Damn Homer With All My Heart!

Henry Fielding, Tom Jones: 

As soon as dinner was ended, Jones informed the company of the merriment which had passed among the soldiers upon their march; “and yet,” says he, “notwithstanding all their vociferation, I dare swear they will behave more like Grecians than Trojans when they come to the enemy.”—“Grecians and Trojans!” says one of the ensigns, “who the devil are they? I have heard of all the troops in Europe, but never of any such as these.”

“Don’t pretend to more ignorance than you have, Mr Northerton,” said the worthy lieutenant. “I suppose you have heard of the Greeks and Trojans, though perhaps you never read Pope’s Homer; who, I remember, now the gentleman mentions it, compares the march of the Trojans to the cackling of geese, and greatly commends the silence of the Grecians. And upon my honour there is great justice in the cadet’s observation.”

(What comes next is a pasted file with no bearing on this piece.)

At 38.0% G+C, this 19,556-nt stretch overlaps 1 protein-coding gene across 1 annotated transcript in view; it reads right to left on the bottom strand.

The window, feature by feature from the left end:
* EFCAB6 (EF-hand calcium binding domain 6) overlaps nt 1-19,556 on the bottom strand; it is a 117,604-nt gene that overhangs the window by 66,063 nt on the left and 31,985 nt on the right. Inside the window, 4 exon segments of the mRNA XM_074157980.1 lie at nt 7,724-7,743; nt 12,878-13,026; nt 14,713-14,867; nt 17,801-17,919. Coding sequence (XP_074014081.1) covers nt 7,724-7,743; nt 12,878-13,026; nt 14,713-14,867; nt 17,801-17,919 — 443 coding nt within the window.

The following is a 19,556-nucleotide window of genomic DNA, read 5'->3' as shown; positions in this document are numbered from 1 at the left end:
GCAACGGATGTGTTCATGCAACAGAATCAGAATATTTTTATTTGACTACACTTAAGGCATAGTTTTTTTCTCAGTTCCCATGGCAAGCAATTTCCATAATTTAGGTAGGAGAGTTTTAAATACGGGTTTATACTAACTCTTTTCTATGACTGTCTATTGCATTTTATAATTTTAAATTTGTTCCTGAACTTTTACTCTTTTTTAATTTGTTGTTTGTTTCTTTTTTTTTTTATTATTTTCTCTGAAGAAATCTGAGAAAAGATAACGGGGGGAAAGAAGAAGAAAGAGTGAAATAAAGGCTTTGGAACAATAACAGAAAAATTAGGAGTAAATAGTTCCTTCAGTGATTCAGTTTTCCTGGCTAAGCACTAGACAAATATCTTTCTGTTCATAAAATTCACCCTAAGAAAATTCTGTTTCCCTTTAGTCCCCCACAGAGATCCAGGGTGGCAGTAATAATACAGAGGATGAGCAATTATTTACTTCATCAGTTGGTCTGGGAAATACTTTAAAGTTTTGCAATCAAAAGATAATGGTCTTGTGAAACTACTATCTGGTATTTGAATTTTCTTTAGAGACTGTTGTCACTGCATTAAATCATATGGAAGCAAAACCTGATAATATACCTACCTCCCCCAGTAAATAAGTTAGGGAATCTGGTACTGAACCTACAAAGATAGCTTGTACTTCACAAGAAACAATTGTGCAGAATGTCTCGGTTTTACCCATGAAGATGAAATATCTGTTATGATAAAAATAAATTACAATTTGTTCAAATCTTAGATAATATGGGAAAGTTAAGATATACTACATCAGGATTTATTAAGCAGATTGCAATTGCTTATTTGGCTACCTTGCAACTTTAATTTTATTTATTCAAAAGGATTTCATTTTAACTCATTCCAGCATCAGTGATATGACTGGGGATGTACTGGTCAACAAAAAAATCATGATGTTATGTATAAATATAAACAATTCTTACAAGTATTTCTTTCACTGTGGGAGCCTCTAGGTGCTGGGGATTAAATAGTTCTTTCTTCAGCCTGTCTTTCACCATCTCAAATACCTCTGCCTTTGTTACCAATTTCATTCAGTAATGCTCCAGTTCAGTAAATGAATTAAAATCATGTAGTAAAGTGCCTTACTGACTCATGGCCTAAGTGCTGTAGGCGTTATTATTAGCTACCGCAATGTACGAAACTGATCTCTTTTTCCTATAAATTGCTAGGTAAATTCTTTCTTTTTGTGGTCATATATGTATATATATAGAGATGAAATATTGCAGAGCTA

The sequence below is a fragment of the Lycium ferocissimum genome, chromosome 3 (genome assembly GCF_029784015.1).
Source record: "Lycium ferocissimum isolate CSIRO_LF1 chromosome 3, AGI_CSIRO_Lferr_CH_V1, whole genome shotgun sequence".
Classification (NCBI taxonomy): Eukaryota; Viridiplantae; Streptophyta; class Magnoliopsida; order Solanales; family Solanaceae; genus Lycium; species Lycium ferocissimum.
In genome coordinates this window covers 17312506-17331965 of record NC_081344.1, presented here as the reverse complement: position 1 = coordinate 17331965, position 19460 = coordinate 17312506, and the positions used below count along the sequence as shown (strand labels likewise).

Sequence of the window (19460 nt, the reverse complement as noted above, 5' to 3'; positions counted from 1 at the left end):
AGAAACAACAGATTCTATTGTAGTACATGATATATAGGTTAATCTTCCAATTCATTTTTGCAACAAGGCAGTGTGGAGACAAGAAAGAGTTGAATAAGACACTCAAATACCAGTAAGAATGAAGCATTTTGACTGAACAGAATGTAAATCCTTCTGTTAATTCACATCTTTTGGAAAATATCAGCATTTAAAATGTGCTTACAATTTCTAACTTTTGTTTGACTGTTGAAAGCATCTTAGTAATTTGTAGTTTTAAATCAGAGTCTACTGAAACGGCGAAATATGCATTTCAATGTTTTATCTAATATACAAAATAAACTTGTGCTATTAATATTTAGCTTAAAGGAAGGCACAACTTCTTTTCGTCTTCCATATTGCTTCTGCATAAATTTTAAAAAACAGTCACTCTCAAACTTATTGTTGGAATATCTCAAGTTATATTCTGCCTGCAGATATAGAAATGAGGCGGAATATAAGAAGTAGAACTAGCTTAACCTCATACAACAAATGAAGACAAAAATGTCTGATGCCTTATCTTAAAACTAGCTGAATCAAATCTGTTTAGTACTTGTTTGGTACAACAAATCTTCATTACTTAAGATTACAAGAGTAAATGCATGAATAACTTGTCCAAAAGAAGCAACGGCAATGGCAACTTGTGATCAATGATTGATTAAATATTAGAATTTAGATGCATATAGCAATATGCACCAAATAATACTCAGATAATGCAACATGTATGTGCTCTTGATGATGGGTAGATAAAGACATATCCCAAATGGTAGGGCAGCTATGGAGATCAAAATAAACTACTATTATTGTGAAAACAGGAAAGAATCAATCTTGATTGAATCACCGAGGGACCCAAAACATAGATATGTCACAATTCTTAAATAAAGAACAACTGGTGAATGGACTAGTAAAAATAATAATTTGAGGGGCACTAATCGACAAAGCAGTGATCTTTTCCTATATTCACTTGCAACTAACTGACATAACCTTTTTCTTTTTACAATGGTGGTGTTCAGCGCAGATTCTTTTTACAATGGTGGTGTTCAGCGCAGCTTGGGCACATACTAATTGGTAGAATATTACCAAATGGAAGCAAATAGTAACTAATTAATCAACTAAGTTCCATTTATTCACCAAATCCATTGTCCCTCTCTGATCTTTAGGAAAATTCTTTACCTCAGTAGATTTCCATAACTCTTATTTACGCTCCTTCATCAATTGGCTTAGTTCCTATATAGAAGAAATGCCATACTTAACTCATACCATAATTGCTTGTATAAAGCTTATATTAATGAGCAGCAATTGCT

“Begar, me remember dem ver well,” said the French lieutenant: “me ave read them at school in dans Madam Daciere, des Greek, des Trojan, dey fight for von woman—ouy, ouy, me ave read all dat.”

“D—n Homo with all my heart,” says Northerton; “I have the marks of him on my a— yet. There’s Thomas, of our regiment, always carries a Homo in his pocket; d—n me, if ever I come at it, if I don’t burn it. And there’s Corderius, another d—n’d son of a whore, that hath got me many a flogging.”

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